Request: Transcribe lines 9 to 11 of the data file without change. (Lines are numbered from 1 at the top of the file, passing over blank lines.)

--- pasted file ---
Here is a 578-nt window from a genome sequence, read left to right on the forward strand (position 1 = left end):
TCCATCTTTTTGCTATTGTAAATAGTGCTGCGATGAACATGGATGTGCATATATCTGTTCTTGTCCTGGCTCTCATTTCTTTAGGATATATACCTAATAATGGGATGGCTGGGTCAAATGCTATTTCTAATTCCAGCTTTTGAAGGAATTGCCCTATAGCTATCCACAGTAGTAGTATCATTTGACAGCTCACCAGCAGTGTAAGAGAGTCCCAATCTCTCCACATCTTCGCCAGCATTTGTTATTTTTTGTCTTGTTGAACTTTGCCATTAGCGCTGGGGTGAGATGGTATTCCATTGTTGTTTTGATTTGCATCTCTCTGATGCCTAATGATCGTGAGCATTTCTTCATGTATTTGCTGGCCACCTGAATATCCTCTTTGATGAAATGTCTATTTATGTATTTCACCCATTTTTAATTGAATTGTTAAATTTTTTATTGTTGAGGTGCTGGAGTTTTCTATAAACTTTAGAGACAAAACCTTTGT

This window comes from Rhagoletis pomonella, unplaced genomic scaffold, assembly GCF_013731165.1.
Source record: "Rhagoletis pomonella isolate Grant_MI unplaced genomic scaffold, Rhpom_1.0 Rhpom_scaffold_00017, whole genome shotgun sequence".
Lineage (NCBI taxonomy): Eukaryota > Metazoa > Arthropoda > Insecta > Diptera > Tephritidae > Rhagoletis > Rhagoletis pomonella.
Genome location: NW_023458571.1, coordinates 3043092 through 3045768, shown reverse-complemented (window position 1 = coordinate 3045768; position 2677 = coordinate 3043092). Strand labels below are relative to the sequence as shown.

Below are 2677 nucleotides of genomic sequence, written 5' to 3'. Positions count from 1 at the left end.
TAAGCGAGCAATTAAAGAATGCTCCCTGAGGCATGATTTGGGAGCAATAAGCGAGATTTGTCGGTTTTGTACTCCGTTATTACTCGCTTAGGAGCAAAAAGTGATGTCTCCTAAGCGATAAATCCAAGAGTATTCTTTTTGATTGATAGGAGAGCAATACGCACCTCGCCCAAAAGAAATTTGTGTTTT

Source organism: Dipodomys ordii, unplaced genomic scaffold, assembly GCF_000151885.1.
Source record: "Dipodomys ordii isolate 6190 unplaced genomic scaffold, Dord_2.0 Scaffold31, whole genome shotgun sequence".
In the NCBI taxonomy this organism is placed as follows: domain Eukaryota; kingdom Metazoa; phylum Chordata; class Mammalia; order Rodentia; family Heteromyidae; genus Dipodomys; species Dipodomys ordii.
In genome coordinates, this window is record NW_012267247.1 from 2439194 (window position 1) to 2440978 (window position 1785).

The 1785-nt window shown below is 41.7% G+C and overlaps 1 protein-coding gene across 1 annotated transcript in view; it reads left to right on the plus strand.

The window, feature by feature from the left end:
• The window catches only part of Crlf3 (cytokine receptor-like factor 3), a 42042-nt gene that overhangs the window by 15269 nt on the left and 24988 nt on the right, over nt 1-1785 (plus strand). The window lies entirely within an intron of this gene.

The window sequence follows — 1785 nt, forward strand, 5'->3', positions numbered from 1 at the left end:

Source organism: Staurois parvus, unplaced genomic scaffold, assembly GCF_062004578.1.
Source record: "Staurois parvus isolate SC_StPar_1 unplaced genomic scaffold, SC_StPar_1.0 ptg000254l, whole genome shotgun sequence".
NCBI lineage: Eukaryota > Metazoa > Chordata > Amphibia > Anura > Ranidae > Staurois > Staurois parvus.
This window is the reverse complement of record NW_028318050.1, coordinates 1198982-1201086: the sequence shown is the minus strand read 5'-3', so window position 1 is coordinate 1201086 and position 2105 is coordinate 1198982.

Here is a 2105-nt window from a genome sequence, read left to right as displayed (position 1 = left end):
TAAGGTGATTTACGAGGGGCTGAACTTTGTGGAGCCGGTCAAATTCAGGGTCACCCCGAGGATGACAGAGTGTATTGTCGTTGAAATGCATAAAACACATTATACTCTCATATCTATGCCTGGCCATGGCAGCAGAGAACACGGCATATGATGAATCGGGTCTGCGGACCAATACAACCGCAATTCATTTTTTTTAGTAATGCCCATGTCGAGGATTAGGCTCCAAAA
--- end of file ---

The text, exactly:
Source organism: Dipodomys ordii, unplaced genomic scaffold, assembly GCF_000151885.1.
Source record: "Dipodomys ordii isolate 6190 unplaced genomic scaffold, Dord_2.0 Scaffold31, whole genome shotgun sequence".
In the NCBI taxonomy this organism is placed as follows: domain Eukaryota; kingdom Metazoa; phylum Chordata; class Mammalia; order Rodentia; family Heteromyidae; genus Dipodomys; species Dipodomys ordii.